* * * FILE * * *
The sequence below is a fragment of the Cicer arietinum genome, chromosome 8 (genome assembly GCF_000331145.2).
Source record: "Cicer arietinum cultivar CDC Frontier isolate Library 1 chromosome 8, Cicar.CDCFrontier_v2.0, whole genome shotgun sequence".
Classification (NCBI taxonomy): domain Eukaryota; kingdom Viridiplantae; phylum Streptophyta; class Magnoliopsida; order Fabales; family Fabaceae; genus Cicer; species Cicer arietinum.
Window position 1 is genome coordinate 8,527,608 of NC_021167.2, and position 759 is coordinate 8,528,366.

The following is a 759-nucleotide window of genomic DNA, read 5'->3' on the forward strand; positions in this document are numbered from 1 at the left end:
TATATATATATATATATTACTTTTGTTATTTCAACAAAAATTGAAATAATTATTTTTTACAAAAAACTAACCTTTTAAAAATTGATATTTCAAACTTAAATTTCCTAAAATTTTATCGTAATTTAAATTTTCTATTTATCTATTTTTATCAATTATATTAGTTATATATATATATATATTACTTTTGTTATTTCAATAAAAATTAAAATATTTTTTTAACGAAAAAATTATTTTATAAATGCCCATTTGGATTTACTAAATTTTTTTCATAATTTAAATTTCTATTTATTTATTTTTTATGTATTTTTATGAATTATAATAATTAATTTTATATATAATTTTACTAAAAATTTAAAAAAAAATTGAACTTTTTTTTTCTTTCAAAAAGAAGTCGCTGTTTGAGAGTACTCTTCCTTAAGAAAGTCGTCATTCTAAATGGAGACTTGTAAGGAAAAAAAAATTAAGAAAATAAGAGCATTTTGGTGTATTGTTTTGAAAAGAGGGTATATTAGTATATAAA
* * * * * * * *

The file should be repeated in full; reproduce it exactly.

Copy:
The sequence below is a fragment of the Cicer arietinum genome, chromosome 8 (genome assembly GCF_000331145.2).
Source record: "Cicer arietinum cultivar CDC Frontier isolate Library 1 chromosome 8, Cicar.CDCFrontier_v2.0, whole genome shotgun sequence".
Classification (NCBI taxonomy): domain Eukaryota; kingdom Viridiplantae; phylum Streptophyta; class Magnoliopsida; order Fabales; family Fabaceae; genus Cicer; species Cicer arietinum.
Window position 1 is genome coordinate 8,527,608 of NC_021167.2, and position 759 is coordinate 8,528,366.

The following is a 759-nucleotide window of genomic DNA, read 5'->3' on the forward strand; positions in this document are numbered from 1 at the left end:
TATATATATATATATATTACTTTTGTTATTTCAACAAAAATTGAAATAATTATTTTTTACAAAAAACTAACCTTTTAAAAATTGATATTTCAAACTTAAATTTCCTAAAATTTTATCGTAATTTAAATTTTCTATTTATCTATTTTTATCAATTATATTAGTTATATATATATATATATTACTTTTGTTATTTCAATAAAAATTAAAATATTTTTTTAACGAAAAAATTATTTTATAAATGCCCATTTGGATTTACTAAATTTTTTTCATAATTTAAATTTCTATTTATTTATTTTTTATGTATTTTTATGAATTATAATAATTAATTTTATATATAATTTTACTAAAAATTTAAAAAAAAATTGAACTTTTTTTTTCTTTCAAAAAGAAGTCGCTGTTTGAGAGTACTCTTCCTTAAGAAAGTCGTCATTCTAAATGGAGACTTGTAAGGAAAAAAAAATTAAGAAAATAAGAGCATTTTGGTGTATTGTTTTGAAAAGAGGGTATATTAGTATATAAA